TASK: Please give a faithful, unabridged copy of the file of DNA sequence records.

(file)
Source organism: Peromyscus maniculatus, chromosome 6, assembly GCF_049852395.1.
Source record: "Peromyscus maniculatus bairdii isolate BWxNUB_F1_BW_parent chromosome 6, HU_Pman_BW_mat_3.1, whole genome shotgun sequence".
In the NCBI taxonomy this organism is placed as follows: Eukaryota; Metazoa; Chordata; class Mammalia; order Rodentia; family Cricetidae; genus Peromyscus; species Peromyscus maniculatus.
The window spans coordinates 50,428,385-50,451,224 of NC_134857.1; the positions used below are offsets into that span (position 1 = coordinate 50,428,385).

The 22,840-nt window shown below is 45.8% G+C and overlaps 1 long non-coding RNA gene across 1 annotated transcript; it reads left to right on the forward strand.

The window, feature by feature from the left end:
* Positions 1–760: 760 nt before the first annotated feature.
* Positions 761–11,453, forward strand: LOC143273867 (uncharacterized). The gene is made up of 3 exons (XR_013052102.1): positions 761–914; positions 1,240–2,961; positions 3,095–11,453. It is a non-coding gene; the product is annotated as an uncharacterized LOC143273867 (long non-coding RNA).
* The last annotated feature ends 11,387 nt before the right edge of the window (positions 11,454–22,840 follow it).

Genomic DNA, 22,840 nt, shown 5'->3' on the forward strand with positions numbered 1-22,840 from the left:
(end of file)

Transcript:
Source organism: Peromyscus maniculatus, chromosome 6, assembly GCF_049852395.1.
Source record: "Peromyscus maniculatus bairdii isolate BWxNUB_F1_BW_parent chromosome 6, HU_Pman_BW_mat_3.1, whole genome shotgun sequence".
In the NCBI taxonomy this organism is placed as follows: Eukaryota; Metazoa; Chordata; class Mammalia; order Rodentia; family Cricetidae; genus Peromyscus; species Peromyscus maniculatus.
The window spans coordinates 50,428,385-50,451,224 of NC_134857.1; the positions used below are offsets into that span (position 1 = coordinate 50,428,385).

The 22,840-nt window shown below is 45.8% G+C and overlaps 1 long non-coding RNA gene across 1 annotated transcript; it reads left to right on the forward strand.

The window, feature by feature from the left end:
* Positions 1–760: 760 nt before the first annotated feature.
* Positions 761–11,453, forward strand: LOC143273867 (uncharacterized). The gene is made up of 3 exons (XR_013052102.1): positions 761–914; positions 1,240–2,961; positions 3,095–11,453. It is a non-coding gene; the product is annotated as an uncharacterized LOC143273867 (long non-coding RNA).
* The last annotated feature ends 11,387 nt before the right edge of the window (positions 11,454–22,840 follow it).

Genomic DNA, 22,840 nt, shown 5'->3' on the forward strand with positions numbered 1-22,840 from the left: